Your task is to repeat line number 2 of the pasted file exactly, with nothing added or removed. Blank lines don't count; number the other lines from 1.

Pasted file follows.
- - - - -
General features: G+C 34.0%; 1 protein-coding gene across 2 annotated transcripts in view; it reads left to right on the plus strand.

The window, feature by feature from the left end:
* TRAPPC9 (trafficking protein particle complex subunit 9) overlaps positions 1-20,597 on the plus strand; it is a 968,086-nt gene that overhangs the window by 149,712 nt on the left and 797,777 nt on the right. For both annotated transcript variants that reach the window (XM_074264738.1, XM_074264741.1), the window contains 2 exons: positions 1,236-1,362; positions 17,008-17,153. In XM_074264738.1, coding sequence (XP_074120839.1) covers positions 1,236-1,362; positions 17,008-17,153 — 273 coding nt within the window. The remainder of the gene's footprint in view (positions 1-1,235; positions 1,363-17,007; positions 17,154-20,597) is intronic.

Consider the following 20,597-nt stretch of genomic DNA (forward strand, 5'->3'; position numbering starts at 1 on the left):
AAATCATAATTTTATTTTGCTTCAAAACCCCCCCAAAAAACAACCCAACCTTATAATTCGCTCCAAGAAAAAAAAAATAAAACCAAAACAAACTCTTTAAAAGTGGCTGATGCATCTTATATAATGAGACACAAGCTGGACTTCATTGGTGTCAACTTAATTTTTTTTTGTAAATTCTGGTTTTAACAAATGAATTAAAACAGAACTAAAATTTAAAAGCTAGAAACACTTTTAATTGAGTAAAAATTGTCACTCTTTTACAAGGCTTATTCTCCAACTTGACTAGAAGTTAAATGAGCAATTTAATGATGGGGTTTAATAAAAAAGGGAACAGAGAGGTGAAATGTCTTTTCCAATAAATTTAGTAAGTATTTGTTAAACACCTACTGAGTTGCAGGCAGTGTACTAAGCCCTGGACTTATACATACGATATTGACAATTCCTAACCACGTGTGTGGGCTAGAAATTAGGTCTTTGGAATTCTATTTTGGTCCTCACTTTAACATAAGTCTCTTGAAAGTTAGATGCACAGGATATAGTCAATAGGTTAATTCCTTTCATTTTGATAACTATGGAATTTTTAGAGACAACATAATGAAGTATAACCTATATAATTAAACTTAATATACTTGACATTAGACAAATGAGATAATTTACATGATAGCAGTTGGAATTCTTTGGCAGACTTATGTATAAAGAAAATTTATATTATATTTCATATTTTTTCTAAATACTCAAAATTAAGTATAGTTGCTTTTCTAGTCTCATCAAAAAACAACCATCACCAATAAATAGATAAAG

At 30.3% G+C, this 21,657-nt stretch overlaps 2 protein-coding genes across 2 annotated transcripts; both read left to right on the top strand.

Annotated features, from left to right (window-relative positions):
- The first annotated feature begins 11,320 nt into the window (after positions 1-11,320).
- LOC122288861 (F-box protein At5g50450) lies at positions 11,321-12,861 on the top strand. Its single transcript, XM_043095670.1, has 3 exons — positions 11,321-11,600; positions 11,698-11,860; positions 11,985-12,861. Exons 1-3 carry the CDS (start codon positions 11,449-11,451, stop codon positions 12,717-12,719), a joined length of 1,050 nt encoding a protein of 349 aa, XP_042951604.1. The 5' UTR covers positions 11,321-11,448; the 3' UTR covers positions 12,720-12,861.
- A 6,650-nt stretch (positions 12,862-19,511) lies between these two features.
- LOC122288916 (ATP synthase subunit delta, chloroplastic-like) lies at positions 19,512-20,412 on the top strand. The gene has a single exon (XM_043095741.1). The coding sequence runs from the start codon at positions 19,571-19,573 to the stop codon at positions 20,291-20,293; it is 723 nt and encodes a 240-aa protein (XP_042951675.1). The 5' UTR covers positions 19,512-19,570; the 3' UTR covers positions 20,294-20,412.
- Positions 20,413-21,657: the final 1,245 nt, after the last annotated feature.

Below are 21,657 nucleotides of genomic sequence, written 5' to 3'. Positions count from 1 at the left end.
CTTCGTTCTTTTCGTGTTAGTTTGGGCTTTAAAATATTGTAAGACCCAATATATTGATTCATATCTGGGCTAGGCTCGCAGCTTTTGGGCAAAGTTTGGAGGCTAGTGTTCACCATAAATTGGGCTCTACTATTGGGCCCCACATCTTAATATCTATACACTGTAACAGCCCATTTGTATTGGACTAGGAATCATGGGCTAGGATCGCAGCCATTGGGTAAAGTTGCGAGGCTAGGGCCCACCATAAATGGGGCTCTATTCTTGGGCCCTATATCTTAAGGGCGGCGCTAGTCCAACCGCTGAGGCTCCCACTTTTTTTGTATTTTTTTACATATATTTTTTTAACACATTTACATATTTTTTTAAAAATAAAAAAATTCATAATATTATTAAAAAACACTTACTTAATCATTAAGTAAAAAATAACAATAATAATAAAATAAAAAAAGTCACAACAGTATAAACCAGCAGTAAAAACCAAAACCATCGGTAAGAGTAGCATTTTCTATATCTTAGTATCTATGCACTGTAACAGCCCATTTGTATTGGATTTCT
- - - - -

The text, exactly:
The window, feature by feature from the left end: